These kids revamped their schoolyard. It could be a model to make cities healthier

A schoolyard revamp led by students in Philadelphia could serve as a model for creating healthier cities by providing much-needed green spaces.

Problem background: Low-income communities and communities of color in America have far less access to green spaces, contributing to health disparities.
* Access to parks and green spaces has various physical and mental health benefits, such as lower stress levels, improved physical activity, and increased sense of community.

Solution: The Trust for Public Land’s schoolyard transformation projects, where students (with adult supervision) take charge of redesigning their school grounds.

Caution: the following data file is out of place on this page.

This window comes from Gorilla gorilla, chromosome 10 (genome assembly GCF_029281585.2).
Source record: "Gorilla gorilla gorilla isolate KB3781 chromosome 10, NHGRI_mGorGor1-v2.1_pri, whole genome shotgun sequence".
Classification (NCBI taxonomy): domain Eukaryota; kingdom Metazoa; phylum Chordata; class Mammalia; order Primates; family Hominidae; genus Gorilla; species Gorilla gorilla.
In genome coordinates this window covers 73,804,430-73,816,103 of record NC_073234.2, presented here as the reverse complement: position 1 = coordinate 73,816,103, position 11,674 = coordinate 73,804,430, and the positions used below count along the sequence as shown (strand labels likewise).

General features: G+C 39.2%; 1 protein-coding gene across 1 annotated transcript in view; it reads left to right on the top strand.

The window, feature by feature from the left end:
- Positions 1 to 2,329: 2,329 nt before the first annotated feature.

* Example: Add B. Anderson School’s revitalized schoolyard in Philadelphia, featuring a running track, basketball court, picnic areas, play equipment, and rain gardens.

Benefits to students: Beyond introducing nature into kids’ daily routines, renovated schoolyards have been linked to improvements in academic performance and attendance rates.
* Kids in green spaces also tend to engage in more intense physical activity.

Wider impact: Revamped schoolyards are open to the entire community, providing access to green spaces for both children and adults who may not have had such access previously.

View original article on NPR

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